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  • Patrick Moriarty

CervicalCheck: at least 120 women to receive €20,000 each

At least 120 women who were not told of an audit of their smear tests under the CervicalCheck screening programme are to receive ex-gratia payments of €20,000 each.

The Cabinet approved the payments for non-disclosure of the CervicalCheck audit, which are in line with the recommendation of an independent panel, at its weekly meeting on Tuesday.





Department of Health has written to affected women telling them to expect payment of the compensation shortly. “The scheme remains open, and those individuals who have not yet applied can still do so,” the letter advises. The payments will be made to women who apply and where the independent panel has determined that appropriate disclosure did not take place.


Have a question about Workplace Accidents, Medical Negligence or Personal Injury? Contact us on 087 2285247 or law@petermcdonnell.ie


According to last year’s Scally report on the controversy, of the 204 women then known to have been affected, disclosure of the audit occurred in just 43 cases. In most of the 161 cases of non-disclosure, no reason for this was recorded.


The department said 121 women had applied. In the cases of 90, non-disclosure was determined so payments are expected quickly.


Optional tribunal


Separately, Minister for Health Simon Harris brought to Cabinet legislation to establish a tribunal for women affected by the controversy. The proposal follows recommendations of Mr Justice Charles Meenan and will establish an adjudicative tribunal.


The tribunal, which will be chaired by Ms Justice Mary Irvine, will be optional. Women, or their next of kin, can still choose to go to court. The tribunal’s hearings will be held in private, unless the woman or the next of kin requests they be held in public. A plan for “trust meetings” will also be discussed at Cabinet.


The tribunal will be expected to facilitate these meetings, and they will allow the women, or the next of kin, to discuss their experiences in relation to CervicalCheck. The content of these meetings will not be used in any legal proceedings but a report on these matters can be sent to the Minister. The establishment of a tribunal was first recommended by Justice Meenan in a report that was given to Government last October.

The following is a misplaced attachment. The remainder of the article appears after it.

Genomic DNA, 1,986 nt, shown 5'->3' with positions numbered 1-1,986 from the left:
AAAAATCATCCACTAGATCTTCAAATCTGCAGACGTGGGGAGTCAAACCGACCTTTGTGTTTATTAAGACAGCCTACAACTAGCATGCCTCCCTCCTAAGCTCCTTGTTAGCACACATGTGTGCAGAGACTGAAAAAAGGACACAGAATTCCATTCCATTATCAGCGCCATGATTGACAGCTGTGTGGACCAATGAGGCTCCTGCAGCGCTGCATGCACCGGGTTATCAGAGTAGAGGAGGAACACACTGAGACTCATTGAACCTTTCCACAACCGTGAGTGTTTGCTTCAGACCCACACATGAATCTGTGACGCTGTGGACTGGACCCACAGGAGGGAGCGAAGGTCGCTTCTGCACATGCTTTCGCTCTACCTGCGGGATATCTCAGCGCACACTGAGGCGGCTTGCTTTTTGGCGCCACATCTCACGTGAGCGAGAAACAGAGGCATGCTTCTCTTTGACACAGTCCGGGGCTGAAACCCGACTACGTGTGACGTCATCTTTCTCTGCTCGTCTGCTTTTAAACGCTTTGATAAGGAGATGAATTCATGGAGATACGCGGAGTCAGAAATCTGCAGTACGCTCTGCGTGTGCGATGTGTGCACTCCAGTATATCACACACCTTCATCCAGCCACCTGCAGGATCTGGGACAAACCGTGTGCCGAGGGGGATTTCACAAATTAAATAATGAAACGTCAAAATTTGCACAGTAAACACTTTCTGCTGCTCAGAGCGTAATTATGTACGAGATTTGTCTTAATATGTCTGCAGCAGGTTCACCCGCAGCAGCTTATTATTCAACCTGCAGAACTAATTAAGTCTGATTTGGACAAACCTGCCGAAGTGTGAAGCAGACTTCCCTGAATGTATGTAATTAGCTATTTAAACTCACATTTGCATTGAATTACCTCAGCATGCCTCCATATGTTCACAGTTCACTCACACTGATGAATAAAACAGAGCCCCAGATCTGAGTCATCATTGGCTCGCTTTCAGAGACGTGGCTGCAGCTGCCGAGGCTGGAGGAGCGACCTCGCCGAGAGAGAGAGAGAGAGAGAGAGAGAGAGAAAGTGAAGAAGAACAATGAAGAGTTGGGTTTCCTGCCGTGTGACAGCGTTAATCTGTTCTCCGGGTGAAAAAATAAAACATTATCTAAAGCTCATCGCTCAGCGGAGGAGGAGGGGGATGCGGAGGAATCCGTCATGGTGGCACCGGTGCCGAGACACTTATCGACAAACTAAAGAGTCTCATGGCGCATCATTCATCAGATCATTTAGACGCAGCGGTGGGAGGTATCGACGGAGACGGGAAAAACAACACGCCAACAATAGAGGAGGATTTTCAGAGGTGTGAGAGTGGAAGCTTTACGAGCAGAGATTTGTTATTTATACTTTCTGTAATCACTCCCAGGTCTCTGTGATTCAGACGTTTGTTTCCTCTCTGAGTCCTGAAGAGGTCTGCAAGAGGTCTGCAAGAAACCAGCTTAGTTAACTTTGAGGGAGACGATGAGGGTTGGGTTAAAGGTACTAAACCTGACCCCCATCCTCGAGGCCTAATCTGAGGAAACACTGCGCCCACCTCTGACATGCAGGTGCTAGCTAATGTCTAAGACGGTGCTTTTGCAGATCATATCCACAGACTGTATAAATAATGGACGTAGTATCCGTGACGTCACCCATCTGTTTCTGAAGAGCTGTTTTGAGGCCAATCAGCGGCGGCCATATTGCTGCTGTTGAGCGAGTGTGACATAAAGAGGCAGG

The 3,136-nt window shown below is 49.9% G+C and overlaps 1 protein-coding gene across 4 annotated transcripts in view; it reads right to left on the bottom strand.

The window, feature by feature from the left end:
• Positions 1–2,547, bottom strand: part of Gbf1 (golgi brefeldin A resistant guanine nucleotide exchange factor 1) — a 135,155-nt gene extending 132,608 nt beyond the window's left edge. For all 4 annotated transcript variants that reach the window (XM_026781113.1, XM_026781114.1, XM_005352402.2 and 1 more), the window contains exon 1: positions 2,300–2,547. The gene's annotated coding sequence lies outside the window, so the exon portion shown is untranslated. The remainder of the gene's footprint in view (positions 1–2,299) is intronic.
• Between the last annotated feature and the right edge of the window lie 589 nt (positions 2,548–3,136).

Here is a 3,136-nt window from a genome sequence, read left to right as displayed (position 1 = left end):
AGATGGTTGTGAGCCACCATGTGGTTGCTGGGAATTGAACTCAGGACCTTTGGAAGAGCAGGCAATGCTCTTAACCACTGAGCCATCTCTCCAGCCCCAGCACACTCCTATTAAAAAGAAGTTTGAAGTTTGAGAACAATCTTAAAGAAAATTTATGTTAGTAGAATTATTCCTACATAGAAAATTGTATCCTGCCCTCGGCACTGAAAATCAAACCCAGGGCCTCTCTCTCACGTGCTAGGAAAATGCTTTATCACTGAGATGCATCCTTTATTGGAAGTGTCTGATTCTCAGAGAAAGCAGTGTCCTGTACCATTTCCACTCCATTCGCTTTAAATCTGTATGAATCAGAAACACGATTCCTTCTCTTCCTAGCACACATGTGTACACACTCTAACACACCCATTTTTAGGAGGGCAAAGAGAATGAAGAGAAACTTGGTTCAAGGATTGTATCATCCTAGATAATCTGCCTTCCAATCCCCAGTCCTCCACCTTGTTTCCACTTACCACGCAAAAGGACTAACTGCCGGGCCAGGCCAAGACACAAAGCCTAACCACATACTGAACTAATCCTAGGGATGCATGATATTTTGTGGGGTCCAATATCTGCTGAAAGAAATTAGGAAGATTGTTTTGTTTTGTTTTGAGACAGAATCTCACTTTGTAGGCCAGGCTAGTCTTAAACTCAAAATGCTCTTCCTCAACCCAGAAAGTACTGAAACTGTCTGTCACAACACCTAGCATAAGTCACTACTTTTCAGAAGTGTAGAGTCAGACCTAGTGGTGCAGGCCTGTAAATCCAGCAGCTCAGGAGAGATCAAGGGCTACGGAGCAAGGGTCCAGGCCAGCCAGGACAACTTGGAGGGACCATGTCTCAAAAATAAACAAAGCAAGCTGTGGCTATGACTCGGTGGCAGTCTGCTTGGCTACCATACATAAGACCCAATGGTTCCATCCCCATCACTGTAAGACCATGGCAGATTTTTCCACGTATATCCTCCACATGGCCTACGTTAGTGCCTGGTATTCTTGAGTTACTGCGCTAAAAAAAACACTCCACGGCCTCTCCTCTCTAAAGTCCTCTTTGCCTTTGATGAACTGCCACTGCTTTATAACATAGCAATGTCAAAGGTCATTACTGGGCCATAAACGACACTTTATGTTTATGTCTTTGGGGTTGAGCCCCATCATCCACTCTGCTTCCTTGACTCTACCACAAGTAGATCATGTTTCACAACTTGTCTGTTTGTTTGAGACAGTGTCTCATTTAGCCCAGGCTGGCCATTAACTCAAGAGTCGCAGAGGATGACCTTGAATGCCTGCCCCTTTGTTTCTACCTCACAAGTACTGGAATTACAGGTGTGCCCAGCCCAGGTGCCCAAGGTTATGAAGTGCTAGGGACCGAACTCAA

Financial Blueprint of a Medical Negligence Case


Medical Negligence and personal injury cases are often a topic of conversation in Ireland. A case is built on the strength of expert reports and testimony. The ancillary costs are driven up by lack of access to salient medical records and details. This further underlines the need for mandatory disclosure and the need for patients to have live access to their own updated medical records.


At Peter McDonnell & Associates we know from experience that the single greatest cause of worry for clients is the issue of legal fees and costs. People worry that before a case commences or at the end of their case, they will be presented with a large legal bill that will be impossible to pay.


Have a question about Workplace Accidents, Medical Negligence or Personal Injury? Contact us on 087 2285247 or law@petermcdonnell.ie


*In contentious business, a solicitor may not calculate fees or other charges as a percentage or a proportion of any award or settlement.


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*In contentious business, a solicitor may not calculate fees or other charges as a percentage or a proportion of any award or settlement.